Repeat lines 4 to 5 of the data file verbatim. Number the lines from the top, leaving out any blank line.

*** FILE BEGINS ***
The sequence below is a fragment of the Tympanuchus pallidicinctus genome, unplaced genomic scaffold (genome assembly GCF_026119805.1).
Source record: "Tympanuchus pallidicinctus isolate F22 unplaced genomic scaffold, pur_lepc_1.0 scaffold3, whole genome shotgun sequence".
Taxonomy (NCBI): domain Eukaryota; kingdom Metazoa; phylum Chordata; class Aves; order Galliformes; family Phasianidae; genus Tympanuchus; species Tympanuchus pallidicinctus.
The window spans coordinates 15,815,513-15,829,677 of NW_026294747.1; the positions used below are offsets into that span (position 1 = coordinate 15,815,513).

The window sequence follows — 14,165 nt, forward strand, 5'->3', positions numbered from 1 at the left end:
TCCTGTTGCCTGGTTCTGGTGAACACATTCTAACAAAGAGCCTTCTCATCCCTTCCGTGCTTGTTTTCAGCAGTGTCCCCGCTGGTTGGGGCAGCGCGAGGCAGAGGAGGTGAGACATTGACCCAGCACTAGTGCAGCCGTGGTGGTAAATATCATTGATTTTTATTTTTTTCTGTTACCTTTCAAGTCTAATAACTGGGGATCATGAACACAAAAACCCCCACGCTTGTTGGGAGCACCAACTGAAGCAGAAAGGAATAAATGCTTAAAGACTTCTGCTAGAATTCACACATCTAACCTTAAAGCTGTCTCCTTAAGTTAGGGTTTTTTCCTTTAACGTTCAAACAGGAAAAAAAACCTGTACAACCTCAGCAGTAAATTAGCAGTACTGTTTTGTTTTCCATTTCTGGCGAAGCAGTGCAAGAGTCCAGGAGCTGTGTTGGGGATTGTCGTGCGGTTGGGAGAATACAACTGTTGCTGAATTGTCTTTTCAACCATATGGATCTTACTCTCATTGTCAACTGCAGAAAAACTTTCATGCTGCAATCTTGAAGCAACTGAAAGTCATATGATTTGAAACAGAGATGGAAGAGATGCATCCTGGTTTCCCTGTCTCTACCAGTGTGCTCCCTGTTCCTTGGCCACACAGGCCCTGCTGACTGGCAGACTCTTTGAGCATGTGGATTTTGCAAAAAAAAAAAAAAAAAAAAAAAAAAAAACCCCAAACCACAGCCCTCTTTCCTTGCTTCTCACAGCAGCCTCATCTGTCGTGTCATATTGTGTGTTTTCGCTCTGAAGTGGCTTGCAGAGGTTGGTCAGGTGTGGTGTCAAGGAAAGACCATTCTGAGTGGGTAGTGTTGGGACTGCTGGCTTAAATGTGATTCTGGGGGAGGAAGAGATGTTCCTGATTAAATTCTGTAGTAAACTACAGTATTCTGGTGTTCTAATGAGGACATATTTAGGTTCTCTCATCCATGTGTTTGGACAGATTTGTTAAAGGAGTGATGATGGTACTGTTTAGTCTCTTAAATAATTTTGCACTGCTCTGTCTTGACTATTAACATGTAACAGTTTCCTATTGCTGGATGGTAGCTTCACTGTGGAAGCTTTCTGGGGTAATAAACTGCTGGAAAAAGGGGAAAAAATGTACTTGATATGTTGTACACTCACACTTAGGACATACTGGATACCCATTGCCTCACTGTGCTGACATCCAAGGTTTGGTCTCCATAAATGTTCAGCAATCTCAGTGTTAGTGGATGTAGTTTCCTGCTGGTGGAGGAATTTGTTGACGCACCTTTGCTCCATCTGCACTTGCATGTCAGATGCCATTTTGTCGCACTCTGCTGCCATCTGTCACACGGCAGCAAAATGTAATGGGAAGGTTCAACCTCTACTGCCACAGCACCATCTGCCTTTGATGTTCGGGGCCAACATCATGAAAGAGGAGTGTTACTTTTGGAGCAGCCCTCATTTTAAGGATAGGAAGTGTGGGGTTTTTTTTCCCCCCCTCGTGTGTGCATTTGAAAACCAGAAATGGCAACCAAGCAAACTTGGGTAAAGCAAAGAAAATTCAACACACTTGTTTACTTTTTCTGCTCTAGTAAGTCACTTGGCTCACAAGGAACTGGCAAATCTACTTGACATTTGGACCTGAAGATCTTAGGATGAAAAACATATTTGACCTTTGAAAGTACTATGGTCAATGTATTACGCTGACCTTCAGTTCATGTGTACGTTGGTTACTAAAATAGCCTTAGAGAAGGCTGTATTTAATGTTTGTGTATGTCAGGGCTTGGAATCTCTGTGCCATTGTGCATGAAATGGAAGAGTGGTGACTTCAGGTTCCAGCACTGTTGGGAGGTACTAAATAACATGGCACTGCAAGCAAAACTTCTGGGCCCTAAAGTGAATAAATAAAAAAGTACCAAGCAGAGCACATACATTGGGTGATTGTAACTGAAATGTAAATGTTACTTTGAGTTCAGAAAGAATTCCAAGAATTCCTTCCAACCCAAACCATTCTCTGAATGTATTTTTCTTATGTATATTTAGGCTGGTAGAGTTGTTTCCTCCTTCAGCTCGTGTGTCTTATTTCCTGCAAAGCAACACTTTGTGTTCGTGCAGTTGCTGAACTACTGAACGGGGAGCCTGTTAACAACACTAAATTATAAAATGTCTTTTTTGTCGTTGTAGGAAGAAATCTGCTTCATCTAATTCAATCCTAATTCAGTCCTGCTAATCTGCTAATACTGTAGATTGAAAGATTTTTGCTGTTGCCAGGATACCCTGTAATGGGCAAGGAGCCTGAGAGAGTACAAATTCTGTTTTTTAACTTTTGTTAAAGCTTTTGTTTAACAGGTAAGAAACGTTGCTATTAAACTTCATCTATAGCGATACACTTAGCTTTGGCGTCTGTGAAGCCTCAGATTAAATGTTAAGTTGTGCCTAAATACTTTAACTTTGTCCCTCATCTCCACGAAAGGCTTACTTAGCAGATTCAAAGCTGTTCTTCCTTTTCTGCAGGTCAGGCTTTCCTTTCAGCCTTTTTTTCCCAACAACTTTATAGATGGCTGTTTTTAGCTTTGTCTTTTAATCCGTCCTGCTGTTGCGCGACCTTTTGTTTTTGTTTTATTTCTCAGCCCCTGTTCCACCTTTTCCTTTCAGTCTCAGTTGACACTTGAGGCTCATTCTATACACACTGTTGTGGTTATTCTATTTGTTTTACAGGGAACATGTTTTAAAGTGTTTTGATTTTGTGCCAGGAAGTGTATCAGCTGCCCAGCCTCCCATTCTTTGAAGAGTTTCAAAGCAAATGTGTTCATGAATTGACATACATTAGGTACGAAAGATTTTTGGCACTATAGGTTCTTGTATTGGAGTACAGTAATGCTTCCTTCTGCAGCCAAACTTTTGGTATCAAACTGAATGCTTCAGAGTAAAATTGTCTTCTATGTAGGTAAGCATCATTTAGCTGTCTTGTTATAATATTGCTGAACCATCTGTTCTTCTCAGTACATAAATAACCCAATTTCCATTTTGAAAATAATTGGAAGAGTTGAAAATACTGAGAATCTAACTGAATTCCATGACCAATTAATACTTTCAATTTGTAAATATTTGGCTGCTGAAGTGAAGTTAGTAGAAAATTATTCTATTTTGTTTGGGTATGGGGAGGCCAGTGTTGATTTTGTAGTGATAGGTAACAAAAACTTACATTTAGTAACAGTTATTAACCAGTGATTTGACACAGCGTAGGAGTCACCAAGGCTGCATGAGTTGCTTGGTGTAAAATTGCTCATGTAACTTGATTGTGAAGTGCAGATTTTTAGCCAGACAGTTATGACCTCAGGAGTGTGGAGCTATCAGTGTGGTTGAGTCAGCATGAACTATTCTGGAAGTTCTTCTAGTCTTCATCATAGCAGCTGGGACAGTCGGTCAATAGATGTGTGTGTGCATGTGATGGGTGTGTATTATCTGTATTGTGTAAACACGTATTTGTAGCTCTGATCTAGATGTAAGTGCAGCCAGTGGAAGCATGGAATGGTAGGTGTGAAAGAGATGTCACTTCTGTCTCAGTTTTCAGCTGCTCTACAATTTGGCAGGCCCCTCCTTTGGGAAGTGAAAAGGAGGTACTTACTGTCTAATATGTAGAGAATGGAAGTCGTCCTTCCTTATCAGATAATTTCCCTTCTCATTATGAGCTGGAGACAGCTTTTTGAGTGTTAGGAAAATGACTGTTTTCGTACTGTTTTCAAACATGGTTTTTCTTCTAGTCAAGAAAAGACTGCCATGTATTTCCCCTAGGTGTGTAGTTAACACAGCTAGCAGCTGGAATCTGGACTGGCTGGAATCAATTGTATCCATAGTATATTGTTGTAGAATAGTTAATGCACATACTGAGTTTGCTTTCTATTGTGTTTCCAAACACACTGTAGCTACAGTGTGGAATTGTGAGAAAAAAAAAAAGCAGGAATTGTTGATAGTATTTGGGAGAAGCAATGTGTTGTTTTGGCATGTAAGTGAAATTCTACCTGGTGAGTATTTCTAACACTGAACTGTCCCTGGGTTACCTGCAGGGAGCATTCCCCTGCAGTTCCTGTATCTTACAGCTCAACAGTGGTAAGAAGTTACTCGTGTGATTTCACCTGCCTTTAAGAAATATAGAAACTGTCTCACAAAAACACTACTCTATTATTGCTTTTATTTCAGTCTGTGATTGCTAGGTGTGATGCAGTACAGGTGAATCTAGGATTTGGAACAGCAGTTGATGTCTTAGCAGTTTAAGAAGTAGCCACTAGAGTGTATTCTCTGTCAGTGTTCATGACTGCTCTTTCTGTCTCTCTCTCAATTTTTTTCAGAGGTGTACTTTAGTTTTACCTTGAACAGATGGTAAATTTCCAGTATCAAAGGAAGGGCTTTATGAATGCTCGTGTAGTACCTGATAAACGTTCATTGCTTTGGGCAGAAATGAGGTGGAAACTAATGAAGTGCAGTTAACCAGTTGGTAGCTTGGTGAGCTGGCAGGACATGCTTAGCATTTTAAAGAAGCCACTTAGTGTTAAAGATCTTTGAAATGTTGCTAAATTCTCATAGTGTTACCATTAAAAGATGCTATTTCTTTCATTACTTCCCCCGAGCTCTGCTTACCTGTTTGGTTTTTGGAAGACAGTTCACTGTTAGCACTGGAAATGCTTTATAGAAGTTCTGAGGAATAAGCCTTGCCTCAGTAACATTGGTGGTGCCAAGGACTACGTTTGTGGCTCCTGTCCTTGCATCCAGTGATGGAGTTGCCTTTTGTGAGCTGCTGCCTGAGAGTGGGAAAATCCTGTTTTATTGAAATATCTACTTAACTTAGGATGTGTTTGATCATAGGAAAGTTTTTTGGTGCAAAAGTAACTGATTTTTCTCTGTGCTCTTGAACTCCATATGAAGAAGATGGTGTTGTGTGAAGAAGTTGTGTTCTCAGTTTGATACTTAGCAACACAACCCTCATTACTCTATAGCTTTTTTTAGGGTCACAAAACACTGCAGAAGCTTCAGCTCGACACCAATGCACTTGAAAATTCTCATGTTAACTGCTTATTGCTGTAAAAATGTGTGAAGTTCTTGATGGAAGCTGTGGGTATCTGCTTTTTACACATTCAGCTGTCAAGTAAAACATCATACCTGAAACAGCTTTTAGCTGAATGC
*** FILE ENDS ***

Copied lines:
The window spans coordinates 15,815,513-15,829,677 of NW_026294747.1; the positions used below are offsets into that span (position 1 = coordinate 15,815,513).

The window sequence follows — 14,165 nt, forward strand, 5'->3', positions numbered from 1 at the left end: